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Fighting for the Next Generation of Drugs to Improve Cancer Outcomes

Read Time: 2 minutes

Ben Myers, PhD
Ben Myers, PhD

Ben Myers, PhD
Cancer Researcher at Huntsman Cancer Institute
Assistant Professor of Oncological Sciences, University of Utah

“My 5 is for two of my former colleagues whom I lost to cancer. I think losing two people who were really close to me, and who happened to be scientists, made me realize that nobody is exempt from this disease. It also underscored the importance of the work we’re all doing as a community of cancer researchers so that one day those tumors won’t be fatal.” 
Ben Myers

Ben Myers never expected to be a cancer researcher. He first started out his career in neuroscience, studying how we sense pain as a result of very hot or very cold temperatures.

“I started thinking about the ways in which our bodies develop and how cancer cells hijack that process to make cells grow out of control,” he says. “I realized that a lot of what I had learned by studying proteins in the nervous system could also apply to cancer biology in ways that other scientists weren’t necessarily thinking about.”

Myers works on a key issue in treating cancer patients—when certain medications stop being effective—known in the field as drug resistance. His research focuses on developing better drugs that will get around this issue, but he realized we didn’t understand basic aspects of the molecules that we’re developing drugs against.

“It’s like a child’s birthday party where there is a piñata, and the kids are trying to hit the piñata, but they have blindfolds on,” he says. “They may be able to hit it if you give them enough time, but it would make a heck of a lot more sense if they could take off their blindfolds.”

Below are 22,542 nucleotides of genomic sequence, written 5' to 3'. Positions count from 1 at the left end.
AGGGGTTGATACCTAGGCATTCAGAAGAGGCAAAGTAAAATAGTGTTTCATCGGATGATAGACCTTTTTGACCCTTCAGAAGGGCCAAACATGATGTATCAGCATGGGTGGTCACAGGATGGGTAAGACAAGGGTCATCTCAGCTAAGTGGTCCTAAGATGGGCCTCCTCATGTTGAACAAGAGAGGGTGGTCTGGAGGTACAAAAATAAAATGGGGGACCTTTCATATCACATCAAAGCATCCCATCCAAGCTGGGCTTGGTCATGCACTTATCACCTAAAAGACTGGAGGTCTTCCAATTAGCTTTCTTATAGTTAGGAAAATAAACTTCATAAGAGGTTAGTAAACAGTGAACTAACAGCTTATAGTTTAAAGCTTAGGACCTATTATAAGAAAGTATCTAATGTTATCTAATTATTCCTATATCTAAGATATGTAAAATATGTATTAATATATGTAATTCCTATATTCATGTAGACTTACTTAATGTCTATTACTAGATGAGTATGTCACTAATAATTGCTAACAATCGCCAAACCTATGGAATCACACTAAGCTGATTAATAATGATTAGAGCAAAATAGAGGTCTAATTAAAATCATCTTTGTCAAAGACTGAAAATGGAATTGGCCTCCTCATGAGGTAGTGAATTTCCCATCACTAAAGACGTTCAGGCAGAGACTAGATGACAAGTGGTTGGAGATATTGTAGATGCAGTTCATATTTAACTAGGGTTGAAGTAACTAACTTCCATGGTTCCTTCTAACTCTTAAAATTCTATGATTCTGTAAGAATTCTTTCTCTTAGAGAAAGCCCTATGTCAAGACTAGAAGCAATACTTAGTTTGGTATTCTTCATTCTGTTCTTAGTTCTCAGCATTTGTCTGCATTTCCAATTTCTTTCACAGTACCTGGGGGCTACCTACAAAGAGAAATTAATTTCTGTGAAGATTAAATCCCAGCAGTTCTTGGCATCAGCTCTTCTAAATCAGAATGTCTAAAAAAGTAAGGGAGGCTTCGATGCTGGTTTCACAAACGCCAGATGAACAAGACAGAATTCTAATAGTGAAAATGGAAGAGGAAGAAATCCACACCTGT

The 5 For The Fight Fellowship asked researchers to study an idea that could lead to a breakthrough. It allows researchers to seed new projects and closes the gaps to obtaining critical staff and materials.

“Doing innovative work as a scientist is a chicken-and-egg dilemma because often when you’ve got a new idea, you can’t run with it right away,” Myers says. “You can’t secure traditional funding until you can show that your idea is going to work, but at the same time you can’t take those key first steps without some initial funding. The 5 For The Fight Fellowship is absolutely critical to my lab because it is helping us make those key first steps toward innovation.”

Advice for Young Scientists

“Don’t follow the same path that everyone else follows. Do something different, and don’t be afraid to take risks and make big changes. There are still a lot of really important unanswered questions out there.”

Cancer touches all of us.